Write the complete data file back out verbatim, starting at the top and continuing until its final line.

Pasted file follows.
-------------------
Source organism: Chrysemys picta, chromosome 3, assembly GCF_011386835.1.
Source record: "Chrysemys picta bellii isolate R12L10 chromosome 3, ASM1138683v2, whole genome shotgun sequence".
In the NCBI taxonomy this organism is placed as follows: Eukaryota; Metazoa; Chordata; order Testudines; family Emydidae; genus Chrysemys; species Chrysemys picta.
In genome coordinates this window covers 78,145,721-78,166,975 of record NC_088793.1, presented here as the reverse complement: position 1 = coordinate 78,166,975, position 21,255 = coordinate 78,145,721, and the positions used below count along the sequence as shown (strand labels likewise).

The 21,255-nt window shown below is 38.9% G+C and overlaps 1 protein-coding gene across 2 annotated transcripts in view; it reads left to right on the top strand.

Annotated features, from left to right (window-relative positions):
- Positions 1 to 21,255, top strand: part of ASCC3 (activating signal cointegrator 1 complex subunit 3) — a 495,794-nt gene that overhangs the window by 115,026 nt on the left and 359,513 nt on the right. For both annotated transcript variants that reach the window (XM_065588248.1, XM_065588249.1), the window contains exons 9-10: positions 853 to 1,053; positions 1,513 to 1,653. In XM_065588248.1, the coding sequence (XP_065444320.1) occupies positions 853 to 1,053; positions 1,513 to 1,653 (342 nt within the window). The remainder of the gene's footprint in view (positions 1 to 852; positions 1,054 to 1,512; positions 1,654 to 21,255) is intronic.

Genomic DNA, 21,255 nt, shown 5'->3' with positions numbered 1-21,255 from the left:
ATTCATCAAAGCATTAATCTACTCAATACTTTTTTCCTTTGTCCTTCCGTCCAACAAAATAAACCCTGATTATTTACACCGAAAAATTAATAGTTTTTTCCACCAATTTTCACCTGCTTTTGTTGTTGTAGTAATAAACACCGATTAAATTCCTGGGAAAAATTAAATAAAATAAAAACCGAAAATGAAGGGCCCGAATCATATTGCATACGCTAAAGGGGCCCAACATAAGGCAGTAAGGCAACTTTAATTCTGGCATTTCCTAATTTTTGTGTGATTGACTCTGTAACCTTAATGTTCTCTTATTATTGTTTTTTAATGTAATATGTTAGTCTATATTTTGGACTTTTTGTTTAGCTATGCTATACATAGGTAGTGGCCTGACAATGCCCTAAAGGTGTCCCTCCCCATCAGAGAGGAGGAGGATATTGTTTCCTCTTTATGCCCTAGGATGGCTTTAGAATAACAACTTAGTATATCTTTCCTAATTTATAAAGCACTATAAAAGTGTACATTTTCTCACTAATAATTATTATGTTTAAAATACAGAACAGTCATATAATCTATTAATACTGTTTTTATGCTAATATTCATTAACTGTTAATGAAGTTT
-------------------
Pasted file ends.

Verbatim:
Source organism: Chrysemys picta, chromosome 3, assembly GCF_011386835.1.
Source record: "Chrysemys picta bellii isolate R12L10 chromosome 3, ASM1138683v2, whole genome shotgun sequence".
In the NCBI taxonomy this organism is placed as follows: Eukaryota; Metazoa; Chordata; order Testudines; family Emydidae; genus Chrysemys; species Chrysemys picta.
In genome coordinates this window covers 78,145,721-78,166,975 of record NC_088793.1, presented here as the reverse complement: position 1 = coordinate 78,166,975, position 21,255 = coordinate 78,145,721, and the positions used below count along the sequence as shown (strand labels likewise).

The 21,255-nt window shown below is 38.9% G+C and overlaps 1 protein-coding gene across 2 annotated transcripts in view; it reads left to right on the top strand.

Annotated features, from left to right (window-relative positions):
- Positions 1 to 21,255, top strand: part of ASCC3 (activating signal cointegrator 1 complex subunit 3) — a 495,794-nt gene that overhangs the window by 115,026 nt on the left and 359,513 nt on the right. For both annotated transcript variants that reach the window (XM_065588248.1, XM_065588249.1), the window contains exons 9-10: positions 853 to 1,053; positions 1,513 to 1,653. In XM_065588248.1, the coding sequence (XP_065444320.1) occupies positions 853 to 1,053; positions 1,513 to 1,653 (342 nt within the window). The remainder of the gene's footprint in view (positions 1 to 852; positions 1,054 to 1,512; positions 1,654 to 21,255) is intronic.

Genomic DNA, 21,255 nt, shown 5'->3' with positions numbered 1-21,255 from the left:
ATTCATCAAAGCATTAATCTACTCAATACTTTTTTCCTTTGTCCTTCCGTCCAACAAAATAAACCCTGATTATTTACACCGAAAAATTAATAGTTTTTTCCACCAATTTTCACCTGCTTTTGTTGTTGTAGTAATAAACACCGATTAAATTCCTGGGAAAAATTAAATAAAATAAAAACCGAAAATGAAGGGCCCGAATCATATTGCATACGCTAAAGGGGCCCAACATAAGGCAGTAAGGCAACTTTAATTCTGGCATTTCCTAATTTTTGTGTGATTGACTCTGTAACCTTAATGTTCTCTTATTATTGTTTTTTAATGTAATATGTTAGTCTATATTTTGGACTTTTTGTTTAGCTATGCTATACATAGGTAGTGGCCTGACAATGCCCTAAAGGTGTCCCTCCCCATCAGAGAGGAGGAGGATATTGTTTCCTCTTTATGCCCTAGGATGGCTTTAGAATAACAACTTAGTATATCTTTCCTAATTTATAAAGCACTATAAAAGTGTACATTTTCTCACTAATAATTATTATGTTTAAAATACAGAACAGTCATATAATCTATTAATACTGTTTTTATGCTAATATTCATTAACTGTTAATGAAGTTT